7. A pharmaceutical composition comprising one or more compounds which modulate the expression of one or more sodium channel, voltage-gated, type I, alpha subunit (SCNxA) polynucleotides, said polynucleotides comprising antisense sequences, complementary sequences, alleles, homologs, isoforms, variants, derivatives, mutants, fragments, or combinations thereof and a pharmaceutically acceptable excipient.

8. The composition of claim 7, wherein the compounds are selected from the group consisting of a diuretic, an atypical antipsychotic, a potassium channel opener, a calcium channel blocker, an antifungal, an antioxidant, a PDE5 inhibitor, an estrogen agonist (steroidal or non-steroidal), an antidepressant, a proton pump inhibitor, a 5HT1D receptor agonist, a hypnotic, an anti-ulcer medication, a 5HT4 agonist, a GABA agonist, an antihistamine or an anabolic steroid.

9. The composition of claim 8, wherein the compounds are selected from the group consisting of milnacipran, torsemide, risperidone, pinacidil, benidipine, ketoconazole, ebselen, tadalafil, zeranol, nefazadone, lomerizine, icariin, omeprazole, esomeprazole, L-694,247, nitrendipine, nimetazepam, amlexanox, mosapride, sertraline or stanozolol or pharmaceutically acceptable salts, isomers, enantiomers, isoforms, polymorphs, hydrates, solvates or prodrugs thereof.

10. A method of preventing or treating a disease associated with at least one sodium channel, voltage-gated, type I, alpha subunit (SCNxA) polynucleotide and/or at least one encoded product thereof, comprising:

administering to a patient a therapeutically effective dose of at least one compound that modulates the expression of at least one sodium channel, voltage-gated, alpha subunit (SCNxA) polynucleotide thereby treating the disease associated with the at least one sodium channel, voltage-gated, alpha subunit (SCNxA) polynucleotide and/or at least one encoded product thereof.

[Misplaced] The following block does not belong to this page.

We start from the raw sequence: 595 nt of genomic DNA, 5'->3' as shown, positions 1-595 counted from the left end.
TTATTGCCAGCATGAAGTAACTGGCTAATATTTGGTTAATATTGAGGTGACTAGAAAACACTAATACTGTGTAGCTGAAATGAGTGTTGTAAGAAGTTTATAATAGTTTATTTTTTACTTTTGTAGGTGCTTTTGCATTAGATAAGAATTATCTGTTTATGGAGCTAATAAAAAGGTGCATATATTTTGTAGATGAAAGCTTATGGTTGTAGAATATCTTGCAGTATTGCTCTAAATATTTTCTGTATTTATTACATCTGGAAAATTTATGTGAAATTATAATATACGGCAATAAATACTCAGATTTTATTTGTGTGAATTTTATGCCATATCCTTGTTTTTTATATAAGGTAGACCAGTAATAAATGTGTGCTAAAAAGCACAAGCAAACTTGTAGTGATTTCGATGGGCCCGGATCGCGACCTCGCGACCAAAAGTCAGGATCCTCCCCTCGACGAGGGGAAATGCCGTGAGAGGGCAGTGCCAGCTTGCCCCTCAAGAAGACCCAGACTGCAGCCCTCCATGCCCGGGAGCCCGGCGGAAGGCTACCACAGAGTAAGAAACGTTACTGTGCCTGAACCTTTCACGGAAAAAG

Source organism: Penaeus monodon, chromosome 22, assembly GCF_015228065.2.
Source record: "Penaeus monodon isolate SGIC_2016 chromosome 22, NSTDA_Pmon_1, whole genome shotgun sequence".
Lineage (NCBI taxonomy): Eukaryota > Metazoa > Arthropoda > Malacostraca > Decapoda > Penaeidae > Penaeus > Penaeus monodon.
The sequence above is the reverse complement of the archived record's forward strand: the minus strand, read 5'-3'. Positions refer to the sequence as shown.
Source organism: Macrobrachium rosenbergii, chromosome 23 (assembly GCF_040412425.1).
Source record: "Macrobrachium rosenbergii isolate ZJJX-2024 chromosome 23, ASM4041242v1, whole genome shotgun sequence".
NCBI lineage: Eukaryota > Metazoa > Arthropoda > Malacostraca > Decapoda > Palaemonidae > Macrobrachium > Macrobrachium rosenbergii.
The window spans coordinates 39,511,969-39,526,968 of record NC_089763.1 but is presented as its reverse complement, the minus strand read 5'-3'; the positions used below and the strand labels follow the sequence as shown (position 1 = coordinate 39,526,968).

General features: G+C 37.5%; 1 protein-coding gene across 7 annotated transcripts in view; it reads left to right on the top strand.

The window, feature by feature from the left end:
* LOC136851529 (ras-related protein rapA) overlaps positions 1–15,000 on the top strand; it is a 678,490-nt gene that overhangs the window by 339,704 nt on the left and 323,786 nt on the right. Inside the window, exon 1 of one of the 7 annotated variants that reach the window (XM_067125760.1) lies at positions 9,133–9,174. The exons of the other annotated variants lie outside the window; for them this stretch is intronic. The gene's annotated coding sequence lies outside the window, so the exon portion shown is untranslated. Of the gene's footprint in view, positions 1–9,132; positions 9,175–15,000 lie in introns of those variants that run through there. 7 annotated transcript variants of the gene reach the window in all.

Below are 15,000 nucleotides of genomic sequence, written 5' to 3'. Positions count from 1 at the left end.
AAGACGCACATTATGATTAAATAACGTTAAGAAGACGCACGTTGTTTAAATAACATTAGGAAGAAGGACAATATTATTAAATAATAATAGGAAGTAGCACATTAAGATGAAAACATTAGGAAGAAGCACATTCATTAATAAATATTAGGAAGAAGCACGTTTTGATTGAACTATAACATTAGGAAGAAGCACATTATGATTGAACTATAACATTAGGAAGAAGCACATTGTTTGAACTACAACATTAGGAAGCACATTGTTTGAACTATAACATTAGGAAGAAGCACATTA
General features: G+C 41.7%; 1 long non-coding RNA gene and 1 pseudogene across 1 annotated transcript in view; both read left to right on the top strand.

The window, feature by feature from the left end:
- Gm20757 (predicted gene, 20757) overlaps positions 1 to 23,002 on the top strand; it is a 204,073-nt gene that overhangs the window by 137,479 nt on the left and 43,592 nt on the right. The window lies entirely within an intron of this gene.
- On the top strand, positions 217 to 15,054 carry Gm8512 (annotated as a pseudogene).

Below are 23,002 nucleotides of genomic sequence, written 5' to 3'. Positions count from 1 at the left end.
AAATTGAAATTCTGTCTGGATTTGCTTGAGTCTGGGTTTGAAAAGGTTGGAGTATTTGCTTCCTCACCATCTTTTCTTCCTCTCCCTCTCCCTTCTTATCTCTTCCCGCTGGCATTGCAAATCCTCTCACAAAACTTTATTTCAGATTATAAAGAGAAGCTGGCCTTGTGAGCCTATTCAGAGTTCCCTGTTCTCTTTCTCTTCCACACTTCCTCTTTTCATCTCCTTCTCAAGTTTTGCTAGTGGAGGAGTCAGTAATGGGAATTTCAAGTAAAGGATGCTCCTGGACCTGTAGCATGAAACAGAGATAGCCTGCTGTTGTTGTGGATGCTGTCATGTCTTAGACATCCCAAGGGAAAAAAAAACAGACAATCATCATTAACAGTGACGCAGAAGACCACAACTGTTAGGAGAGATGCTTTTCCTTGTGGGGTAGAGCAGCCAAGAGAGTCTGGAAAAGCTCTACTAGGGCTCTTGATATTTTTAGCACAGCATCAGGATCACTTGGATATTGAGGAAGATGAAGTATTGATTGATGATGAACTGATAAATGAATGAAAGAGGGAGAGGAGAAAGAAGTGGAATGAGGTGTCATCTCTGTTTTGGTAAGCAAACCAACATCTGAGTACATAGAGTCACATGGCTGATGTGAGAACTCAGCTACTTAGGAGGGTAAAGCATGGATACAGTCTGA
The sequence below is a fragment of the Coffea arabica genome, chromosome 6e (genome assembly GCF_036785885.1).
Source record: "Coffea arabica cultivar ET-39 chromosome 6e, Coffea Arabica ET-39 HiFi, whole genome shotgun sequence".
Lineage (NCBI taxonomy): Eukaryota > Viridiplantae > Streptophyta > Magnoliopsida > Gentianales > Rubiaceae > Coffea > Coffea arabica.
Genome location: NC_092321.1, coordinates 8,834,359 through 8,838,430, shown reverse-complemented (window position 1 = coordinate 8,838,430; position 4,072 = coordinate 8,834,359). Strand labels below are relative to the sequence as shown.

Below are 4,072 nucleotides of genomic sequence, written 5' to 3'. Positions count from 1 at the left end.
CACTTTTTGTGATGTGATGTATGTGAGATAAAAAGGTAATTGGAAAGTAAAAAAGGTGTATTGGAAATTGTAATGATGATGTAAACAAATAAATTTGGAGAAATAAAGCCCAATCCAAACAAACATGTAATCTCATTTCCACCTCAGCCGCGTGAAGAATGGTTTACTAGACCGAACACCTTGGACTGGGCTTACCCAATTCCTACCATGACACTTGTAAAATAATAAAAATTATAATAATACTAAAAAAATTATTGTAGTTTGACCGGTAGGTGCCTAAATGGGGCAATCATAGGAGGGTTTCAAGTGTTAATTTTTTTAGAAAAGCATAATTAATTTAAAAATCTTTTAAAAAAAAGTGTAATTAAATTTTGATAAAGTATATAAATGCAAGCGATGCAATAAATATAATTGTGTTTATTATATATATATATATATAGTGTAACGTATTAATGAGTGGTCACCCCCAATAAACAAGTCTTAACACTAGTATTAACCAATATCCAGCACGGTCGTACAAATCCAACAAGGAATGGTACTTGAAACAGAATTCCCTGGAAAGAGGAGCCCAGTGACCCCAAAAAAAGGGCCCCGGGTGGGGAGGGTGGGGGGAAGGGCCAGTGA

11. The method according to claim 10, wherein the disease is a neurological disease or disorder.

12. The method according to claim 10, wherein the disease is a cardiovascular disease or disorder.

13. The method of claim 10, wherein the disease associated with the at least one sodium channel, voltage-gated, type I, alpha subunit (SCN1A) polynucleotide is selected from: convulsion, pain (including chronic pain), impaired electrical excitability involving sodium channel dysfunction, a disease or disorder associated with sodium channel dysfunction, a disease or disorder associated with misregulation of voltage-gated sodium channel alpha subunit activity (e.g., paralysis, hyperkalemic periodic paralysis, paramyotonia congenita, potassium-aggravated myotonia, long Q-T syndrome 3, motor endplate disease, ataxia etc.), a gastrointestinal tract disease due to dysfunction of the enteric nervous system (e.g., colitis, ileitis, inflammatory bowel syndrome etc.); hypertension or congestive heart failure; a disease or disorder of the genitourinary tract involving sympathetic and parasympathetic innervation (e.g., benign prostrate hyperplasia, impotence); a disease or disorder associated with neuromuscular system (e.g., muscular dystrophy, multiple sclerosis, epilepsy, autism, migraine (e.g., sporadic and familial hemiplegic migraines etc.), severe myoclonic epilepsy of infancy (SMEI or Dravet syndrome), generalized epilepsy with febrile seizure plus (GEFS+) etc.) and SCN1A-related seizure disorders.

14. The method according to claim 13, wherein the disease or disorder is selected from severe myoclonic epilepsy of infancy (SMEI or Dravet syndrome), familial hemiplegic migraines, generalized epilepsy with febrile seizure plus (GEFS+).

15. A method of identifying and selecting at least one compound as a putative hit for in vivo administration comprising: selecting a target SCNxA polynucleotide associated with a disease state; running a cellular screen comprising an expression system of said target polynucleotide against at least one compound selected from the group consisting of a diuretic, an atypical antipsychotic, a potassium channel opener, a calcium channel blocker, an antifungal, an antioxidant, a PDE5 inhibitor, an estrogen agonist (steroidal or non-steroidal), an antidepressant, a proton pump inhibitor, a 5HT1D receptor agonist, a hypnotic, an anti-ulcer medication, a 5HT4 agonist, a GABA agonist, an antihistamine or an anabolic steroid and identifying said compounds (“putative hits”) that modulate expression of the target polynucleotide's mRNA and/or protein relative to a control.

16. The method according to claim 15, wherein the putative hits are selected from the group consisting of milnacipran, torsemide, risperidone, pinacidil, benidipine, ketoconazole, ebselen, tadalafil, zeranol, nefazadone, lomerizine, icariin, omeprazole, esomeprazole, L-694,247, nitrendipine, nimetazepam, amlexanox, mosapride, sertraline or stanozolol or pharmaceutically acceptable salts, isomers, enantiomers, isoforms, polymorphs, hydrates, solvates or prodrugs thereof.

Patent History
Publication number: 20140309181
Type: Application
Filed: Aug 28, 2012
Publication Date: Oct 16, 2014
Applicant: CuRNA, Inc. (Miami, FL)
Inventors: Joseph Collard (Delray Beach, FL), Olga Khorkova Sherman (Tequesta, FL), Jane H. Hsiao (Miami, FL)
Application Number: 14/343,890